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GeForce GT 430 1GB vs GeForce GTX 650

Intro

The GeForce GT 430 1GB makes use of a 40 nm design. nVidia has set the core frequency at 700 MHz. The GDDR3 RAM is set to run at a speed of 900 MHz on this specific card. It features 96 SPUs as well as 16 Texture Address Units and 4 Rasterization Operator Units.

Compare all of that to the GeForce GTX 650, which has a core clock speed of 1058 MHz and a GDDR5 memory speed of 1250 MHz. It also uses a 128-bit memory bus, and uses a 28 nm design. It is made up of 384 SPUs, 32 Texture Address Units, and 16 ROPs.

Display Graphs

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Power Usage and Theoretical Benchmarks

Power Consumption (Max TDP)

GeForce GT 430 1GB 60 Watts
GeForce GTX 650 64 Watts
Difference: 4 Watts (7%)

Memory Bandwidth

The GeForce GTX 650, in theory, should be a lot faster than the GeForce GT 430 1GB overall. (explain)

GeForce GTX 650 80000 MB/sec
GeForce GT 430 1GB 28800 MB/sec
Difference: 51200 (178%)

Texel Rate

The GeForce GTX 650 should be a lot (approximately 202%) faster with regards to anisotropic filtering than the GeForce GT 430 1GB. (explain)

GeForce GTX 650 33856 Mtexels/sec
GeForce GT 430 1GB 11200 Mtexels/sec
Difference: 22656 (202%)

Pixel Rate

If running with a high resolution is important to you, then the GeForce GTX 650 is superior to the GeForce GT 430 1GB, by far. (explain)

GeForce GTX 650 16928 Mpixels/sec
GeForce GT 430 1GB 2800 Mpixels/sec
Difference: 14128 (505%)

Please note that the above 'benchmarks' are all just theoretical - the results were calculated based on the card's specifications, and real-world performance may (and probably will) vary at least a bit.

Price Comparison

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GeForce GT 430 1GB

Amazon.com

GeForce GTX 650

Amazon.com

Please note that the price comparisons are based on search keywords - sometimes it might show cards with very similar names that are not exactly the same as the one chosen in the comparison. We do try to filter out the wrong results as best we can, though.

Specifications

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Model GeForce GT 430 1GB GeForce GTX 650
Manufacturer nVidia nVidia
Year October 2010 September 2012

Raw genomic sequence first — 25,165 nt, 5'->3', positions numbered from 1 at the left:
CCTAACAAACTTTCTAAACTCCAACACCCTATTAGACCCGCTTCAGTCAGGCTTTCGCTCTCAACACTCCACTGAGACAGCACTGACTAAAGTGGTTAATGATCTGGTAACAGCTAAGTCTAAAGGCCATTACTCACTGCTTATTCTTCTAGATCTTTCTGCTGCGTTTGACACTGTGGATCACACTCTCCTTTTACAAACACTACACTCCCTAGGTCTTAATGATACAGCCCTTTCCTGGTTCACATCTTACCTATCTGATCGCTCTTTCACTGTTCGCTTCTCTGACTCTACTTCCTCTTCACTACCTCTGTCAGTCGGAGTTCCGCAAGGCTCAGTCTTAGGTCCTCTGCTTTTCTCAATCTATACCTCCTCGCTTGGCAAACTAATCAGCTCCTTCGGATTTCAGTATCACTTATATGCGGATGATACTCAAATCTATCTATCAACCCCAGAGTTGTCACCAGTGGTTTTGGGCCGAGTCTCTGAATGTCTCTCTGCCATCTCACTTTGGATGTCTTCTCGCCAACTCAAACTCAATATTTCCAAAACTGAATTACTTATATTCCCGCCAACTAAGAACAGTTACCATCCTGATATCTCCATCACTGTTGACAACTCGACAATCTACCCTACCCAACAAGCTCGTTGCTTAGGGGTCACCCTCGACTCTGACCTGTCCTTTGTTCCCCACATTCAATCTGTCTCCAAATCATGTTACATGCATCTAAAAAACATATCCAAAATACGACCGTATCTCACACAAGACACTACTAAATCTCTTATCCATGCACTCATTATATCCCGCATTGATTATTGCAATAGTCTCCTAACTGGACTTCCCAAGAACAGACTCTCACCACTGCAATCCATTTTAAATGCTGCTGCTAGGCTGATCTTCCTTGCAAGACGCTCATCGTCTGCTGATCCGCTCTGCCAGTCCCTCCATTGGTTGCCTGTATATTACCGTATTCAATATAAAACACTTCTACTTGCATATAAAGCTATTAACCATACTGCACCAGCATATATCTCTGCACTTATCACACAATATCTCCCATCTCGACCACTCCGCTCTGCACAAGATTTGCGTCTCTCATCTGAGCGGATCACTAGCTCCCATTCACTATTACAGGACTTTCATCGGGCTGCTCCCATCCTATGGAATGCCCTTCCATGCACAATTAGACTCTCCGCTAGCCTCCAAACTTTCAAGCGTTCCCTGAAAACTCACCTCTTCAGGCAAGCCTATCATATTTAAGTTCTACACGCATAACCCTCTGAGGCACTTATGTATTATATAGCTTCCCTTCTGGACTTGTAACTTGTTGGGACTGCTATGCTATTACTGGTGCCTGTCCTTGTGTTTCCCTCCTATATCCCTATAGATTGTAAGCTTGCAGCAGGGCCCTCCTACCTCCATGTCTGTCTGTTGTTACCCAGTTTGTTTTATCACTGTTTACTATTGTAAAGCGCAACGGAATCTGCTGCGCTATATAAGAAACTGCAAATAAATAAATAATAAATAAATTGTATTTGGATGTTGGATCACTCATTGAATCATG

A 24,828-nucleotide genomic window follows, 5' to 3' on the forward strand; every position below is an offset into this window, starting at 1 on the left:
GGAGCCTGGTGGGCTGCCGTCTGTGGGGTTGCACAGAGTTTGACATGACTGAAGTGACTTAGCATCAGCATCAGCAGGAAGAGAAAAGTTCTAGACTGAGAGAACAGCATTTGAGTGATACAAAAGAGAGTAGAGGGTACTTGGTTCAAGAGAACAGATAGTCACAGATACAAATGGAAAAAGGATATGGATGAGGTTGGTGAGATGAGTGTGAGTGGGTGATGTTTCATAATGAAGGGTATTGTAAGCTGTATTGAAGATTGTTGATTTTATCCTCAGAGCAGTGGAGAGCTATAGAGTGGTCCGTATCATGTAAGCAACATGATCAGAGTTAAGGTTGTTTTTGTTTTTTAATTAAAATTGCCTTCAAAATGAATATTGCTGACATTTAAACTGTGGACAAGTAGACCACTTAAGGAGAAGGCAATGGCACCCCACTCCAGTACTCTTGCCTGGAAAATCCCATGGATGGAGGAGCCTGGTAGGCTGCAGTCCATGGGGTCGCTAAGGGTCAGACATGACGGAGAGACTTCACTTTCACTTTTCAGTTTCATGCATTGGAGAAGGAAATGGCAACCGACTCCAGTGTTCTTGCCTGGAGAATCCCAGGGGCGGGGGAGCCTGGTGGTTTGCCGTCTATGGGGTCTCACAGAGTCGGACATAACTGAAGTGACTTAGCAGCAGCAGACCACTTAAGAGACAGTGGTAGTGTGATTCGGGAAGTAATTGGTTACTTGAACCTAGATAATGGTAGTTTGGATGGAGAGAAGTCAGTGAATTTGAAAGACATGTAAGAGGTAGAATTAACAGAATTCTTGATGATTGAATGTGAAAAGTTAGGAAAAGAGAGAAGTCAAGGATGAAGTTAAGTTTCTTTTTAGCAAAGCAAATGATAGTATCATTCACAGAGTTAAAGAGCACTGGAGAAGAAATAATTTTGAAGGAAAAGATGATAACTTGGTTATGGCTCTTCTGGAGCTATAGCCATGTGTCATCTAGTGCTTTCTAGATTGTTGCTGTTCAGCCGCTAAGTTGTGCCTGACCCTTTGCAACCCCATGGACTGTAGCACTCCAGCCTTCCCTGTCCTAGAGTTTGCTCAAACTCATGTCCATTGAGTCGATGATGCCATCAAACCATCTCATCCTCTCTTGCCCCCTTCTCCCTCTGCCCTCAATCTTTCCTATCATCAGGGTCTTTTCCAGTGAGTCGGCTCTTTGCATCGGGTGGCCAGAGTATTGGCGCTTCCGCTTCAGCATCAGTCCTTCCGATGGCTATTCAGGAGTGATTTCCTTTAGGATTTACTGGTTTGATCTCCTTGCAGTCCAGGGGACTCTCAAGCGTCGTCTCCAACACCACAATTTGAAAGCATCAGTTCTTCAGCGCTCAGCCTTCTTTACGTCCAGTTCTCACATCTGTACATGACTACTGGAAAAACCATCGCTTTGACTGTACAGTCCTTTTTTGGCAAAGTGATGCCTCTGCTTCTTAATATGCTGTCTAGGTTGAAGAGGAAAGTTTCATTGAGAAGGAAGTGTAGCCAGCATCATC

Code Name GF108 GK107
Memory 1024 MB 2048 MB
Core Speed 700 MHz 1058 MHz
Memory Speed 1800 MHz 5000 MHz
Power (Max TDP) 60 watts 64 watts
Bandwidth 28800 MB/sec 80000 MB/sec
Texel Rate 11200 Mtexels/sec 33856 Mtexels/sec
Pixel Rate 2800 Mpixels/sec 16928 Mpixels/sec
Unified Shaders 96 384
Texture Mapping Units 16 32
Render Output Units 4 16
Bus Type GDDR3 GDDR5
Bus Width 128-bit 128-bit
Fab Process 40 nm 28 nm
Transistors 585 million 1300 million
Bus PCIe x16 PCIe 3.0 x16
DirectX Version DirectX 11 DirectX 11.0
OpenGL Version OpenGL 4.1 OpenGL 4.3

Memory Bandwidth: Bandwidth is the largest amount of information (measured in megabytes per second) that can be transported over the external memory interface in a second. It's worked out by multiplying the card's interface width by the speed of its memory. In the case of DDR type RAM, the result should be multiplied by 2 again. If it uses DDR5, multiply by ANOTHER 2x. The better the bandwidth is, the better the card will be in general. It especially helps with anti-aliasing, HDR and higher screen resolutions.

Texel Rate: Texel rate is the maximum amount of texture map elements (texels) that can be applied in one second. This number is calculated by multiplying the total texture units of the card by the core clock speed of the chip. The higher this number, the better the card will be at handling texture filtering (anisotropic filtering - AF). It is measured in millions of texels processed in a second.

Pixel Rate: Pixel rate is the maximum amount of pixels the graphics card could possibly write to its local memory in a second - measured in millions of pixels per second. The number is calculated by multiplying the amount of colour ROPs by the clock speed of the card. ROPs (Raster Operations Pipelines - also called Render Output Units) are responsible for outputting the pixels (image) to the screen. The actual pixel fill rate also depends on many other factors, especially the memory bandwidth of the card - the lower the bandwidth is, the lower the potential to reach the max fill rate.

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